Kidneys are responsible for the removal of waste products from our bodies.
However, in the case of a kidney disease, these organs are normally unable to perform their primary role thus leading to a series of complications.
People suffering from kidney diseases should carefully monitor their diet so as to eliminate the chances of accumulation of toxic substances in their bodies.
The kidney dietary requirements differ from one patient to the next depending on the extent of the disease and other physical attributes. Let us learn some important kidney disease diet tips.
What’s the importance of sticking to a special diet?
Well, a special diet basically helps reduce the amount of toxic substances in your body system. It also helps you facilitate the recovery process depending on the extent of the disease.
In general, an ideal kidney disease diet program should be made up of specific food items. Great caution should be placed on foods rich in potassium, protein, sodium and phosphorous.
Further to that, patients also need to consume the right amounts of calories in order to remain healthy. In some cases, fluid restriction is normally recommended as a measure to curb specific kidney problems.
The following is a closer look at different dietary components that ought to be carefully examined in a kidney disease diet.
Generally, the human body requires proteins for tissue repair, overall body growth and muscle build up.
The body utilizes proteins to carry out very essential functions before eventually discarding them in form of urea via the kidneys.
Therefore, if the kidneys fail to function normally, high amounts of urea will be accumulated in the body thus leading to complications. It is therefore important to moderate your protein intake.
There are two different categories of proteins. The first category of proteins consists of high protein level foods including: milk, eggs, meat, dairy products and sea food.
The second category is made up of low protein foods such as vegetables, cereals, bread, grains and fruits. Stick to your dietician’s guidelines and adhere to the recommended portions. (Always remember that too much of something is poisonous).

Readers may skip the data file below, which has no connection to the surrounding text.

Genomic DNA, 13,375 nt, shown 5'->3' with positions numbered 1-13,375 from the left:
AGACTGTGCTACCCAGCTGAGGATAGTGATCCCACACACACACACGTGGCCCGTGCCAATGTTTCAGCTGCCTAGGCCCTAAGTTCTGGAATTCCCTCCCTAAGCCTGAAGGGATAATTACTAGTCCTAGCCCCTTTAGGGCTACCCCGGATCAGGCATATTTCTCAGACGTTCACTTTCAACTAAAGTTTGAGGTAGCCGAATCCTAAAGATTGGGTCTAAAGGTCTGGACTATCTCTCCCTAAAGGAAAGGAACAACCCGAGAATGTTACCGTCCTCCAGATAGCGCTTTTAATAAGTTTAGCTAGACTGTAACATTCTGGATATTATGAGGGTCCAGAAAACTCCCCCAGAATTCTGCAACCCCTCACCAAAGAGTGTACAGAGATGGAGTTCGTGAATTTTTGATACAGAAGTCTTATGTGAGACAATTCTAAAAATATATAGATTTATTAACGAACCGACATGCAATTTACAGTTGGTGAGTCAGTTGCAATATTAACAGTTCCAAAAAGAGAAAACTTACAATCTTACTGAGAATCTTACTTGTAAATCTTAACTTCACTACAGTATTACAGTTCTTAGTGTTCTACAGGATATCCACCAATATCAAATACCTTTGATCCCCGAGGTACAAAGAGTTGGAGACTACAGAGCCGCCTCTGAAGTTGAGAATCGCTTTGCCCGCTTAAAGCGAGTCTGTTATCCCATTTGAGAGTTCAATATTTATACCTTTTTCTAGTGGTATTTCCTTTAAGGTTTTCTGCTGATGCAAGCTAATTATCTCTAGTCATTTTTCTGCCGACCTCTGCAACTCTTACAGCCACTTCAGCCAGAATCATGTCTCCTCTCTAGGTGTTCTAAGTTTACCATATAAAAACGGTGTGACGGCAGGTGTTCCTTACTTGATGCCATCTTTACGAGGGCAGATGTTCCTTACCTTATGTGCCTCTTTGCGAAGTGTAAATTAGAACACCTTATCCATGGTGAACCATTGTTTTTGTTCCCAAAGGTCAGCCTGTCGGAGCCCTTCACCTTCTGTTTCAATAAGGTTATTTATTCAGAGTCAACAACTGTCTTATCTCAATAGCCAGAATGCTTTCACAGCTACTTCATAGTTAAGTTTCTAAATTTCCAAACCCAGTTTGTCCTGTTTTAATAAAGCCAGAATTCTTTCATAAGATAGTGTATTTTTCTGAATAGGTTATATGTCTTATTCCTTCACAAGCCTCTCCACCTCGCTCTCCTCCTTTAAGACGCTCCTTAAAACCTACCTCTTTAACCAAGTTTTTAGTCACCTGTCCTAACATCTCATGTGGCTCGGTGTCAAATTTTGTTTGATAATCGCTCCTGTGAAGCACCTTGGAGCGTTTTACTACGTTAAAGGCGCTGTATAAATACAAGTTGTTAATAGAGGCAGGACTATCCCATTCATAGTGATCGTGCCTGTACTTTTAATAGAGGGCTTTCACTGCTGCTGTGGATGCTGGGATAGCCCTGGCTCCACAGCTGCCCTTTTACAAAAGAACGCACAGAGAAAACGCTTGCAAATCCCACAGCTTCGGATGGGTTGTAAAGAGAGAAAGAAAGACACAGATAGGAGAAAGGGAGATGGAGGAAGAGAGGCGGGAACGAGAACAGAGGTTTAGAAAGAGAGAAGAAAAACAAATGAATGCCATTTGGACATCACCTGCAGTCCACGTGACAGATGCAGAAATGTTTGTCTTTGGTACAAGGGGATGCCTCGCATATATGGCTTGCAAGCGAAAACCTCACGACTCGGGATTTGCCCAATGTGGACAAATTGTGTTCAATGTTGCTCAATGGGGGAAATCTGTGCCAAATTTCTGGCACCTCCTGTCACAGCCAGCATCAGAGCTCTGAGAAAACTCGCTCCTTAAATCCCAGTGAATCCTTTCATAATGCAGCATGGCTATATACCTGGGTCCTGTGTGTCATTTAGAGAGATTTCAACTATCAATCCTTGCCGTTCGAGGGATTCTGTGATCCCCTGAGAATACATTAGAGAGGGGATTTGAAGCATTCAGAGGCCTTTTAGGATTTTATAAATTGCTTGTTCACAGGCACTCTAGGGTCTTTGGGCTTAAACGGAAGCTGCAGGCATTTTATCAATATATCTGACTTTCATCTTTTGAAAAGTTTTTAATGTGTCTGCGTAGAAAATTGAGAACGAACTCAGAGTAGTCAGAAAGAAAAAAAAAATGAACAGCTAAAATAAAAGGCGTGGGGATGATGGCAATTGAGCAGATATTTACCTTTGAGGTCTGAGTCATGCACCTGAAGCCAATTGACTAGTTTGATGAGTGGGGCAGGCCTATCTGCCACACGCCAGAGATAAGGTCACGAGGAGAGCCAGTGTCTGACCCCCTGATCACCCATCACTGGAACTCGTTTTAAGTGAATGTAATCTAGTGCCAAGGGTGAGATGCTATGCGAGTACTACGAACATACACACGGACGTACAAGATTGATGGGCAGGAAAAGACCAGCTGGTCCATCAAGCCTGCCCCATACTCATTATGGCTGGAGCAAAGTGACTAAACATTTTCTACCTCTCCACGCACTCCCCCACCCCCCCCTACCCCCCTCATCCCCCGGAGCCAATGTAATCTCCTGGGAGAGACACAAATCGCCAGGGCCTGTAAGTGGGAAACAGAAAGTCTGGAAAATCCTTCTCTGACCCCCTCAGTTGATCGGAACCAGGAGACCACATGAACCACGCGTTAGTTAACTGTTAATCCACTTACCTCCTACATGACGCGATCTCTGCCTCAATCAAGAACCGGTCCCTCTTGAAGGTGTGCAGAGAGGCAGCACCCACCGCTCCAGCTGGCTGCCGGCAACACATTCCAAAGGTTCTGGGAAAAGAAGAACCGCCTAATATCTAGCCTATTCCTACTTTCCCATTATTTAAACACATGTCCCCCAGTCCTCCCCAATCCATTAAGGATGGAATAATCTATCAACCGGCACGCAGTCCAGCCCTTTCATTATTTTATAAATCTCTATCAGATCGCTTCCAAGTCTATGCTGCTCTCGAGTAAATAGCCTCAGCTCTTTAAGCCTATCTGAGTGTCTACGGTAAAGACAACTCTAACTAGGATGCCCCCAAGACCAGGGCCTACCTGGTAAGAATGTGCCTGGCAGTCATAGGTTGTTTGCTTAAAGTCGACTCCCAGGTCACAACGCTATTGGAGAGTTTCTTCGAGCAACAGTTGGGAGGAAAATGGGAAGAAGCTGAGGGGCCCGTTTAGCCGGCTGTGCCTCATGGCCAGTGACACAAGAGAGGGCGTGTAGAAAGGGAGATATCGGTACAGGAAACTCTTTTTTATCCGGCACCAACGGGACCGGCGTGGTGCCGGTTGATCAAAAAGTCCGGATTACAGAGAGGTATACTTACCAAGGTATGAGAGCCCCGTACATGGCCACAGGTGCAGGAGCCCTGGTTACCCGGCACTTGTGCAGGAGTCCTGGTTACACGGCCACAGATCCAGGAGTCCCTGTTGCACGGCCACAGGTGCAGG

Kidney diseases, high blood pressure and salt intake are closely interrelated.
Therefore, it is very important to moderate your sodium intake as a control measure. You must therefore develop the habit of reading through the packed food labels in order to determine the sodium levels.
On that note, desist from foods that contain monosodium glutamate (MSG) or too much salt.
Further, avoid canned foods, processed cheese, sauerkraut, pickles and foods pickled with brine (e.g olives). Smoked food items, luncheon meats, bacon and ham should also be avoided.
Also, instead of flavoring your meals using salt, try out other alternatives such as tamarind, lemon and herbs.
Potassium is a mineral that is naturally found in most food items. It is utilized in the transmission of impulses in the nervous system and movement of muscles.
The amount of potassium in one’s body is regulated by the kidneys. Therefore, if one is suffering from a kidney disease, it’s always important to limit potassium intake in order to prevent excessive accumulation of this mineral in the body (a condition known as hyperkalemia).
Therefore, always look out for potassium rich food items in order to regulate your daily potassium intake.
Presence of high phosphorous contents in the body leads to loss of calcium.
This results in brittle and weak bones that can easily snap. Therefore by limiting your phosphorous intake, you’ll be in a position to control the amount of calcium in your body.
In extreme cases, doctors may recommend phosphorous binders as a control measure for preventing phosphorous levels from rising too high.
Some phosphorous rich foods include:
- milk and other dairy.
They’re also found in peanut butter, kidney beans and split beans. Soft drinks, beer and coke also contain high amounts of phosphorous.
Therefore, one must limit the consumption of such foods as much as possible. For instance, instead of taking milk and milk cream, you can opt for non-dietary milk substitutes in order to maintain your phosphorous levels low.
Calories provide our bodies with a sufficient supply of energy throughout the day.
Since kidney disease diet programs limit on protein intake, one must therefore rely on some other alternatives so as to meet the daily body energy requirements. You can for instance increase your consumption of unsaturated fats e.g cottonseed, corn, sunflower, avocado and soy bean oils.
You can also buffer up your calorie intake by resorting to marshmallows, jelly beans, gum drops, candy e.t.c.
However, if you’re diabetic this tip does not apply to you. You need to seek further advice from your dietician about your calorie intake.
Kidney failure leads to anemia (a condition resulting from low levels of iron in the body).
It is therefore important to slightly increase your consumption of iron rich foods as a control measure. However, it is also advisable to seek professional advice on this one as a matter of caution.
People suffering from different types of kidney diseases normally loose vitamins B and C (especially during dialysis).
One therefore needs to buffer up their vitamin intake so as to restore normalcy in the body. Do not go for over-the-counter vitamin supplements unless your dietician recommends them to you.
Author Bio: Katie Smith is the enthusiastic woman. She loves writing about health and lifestyle on Reviewmoon.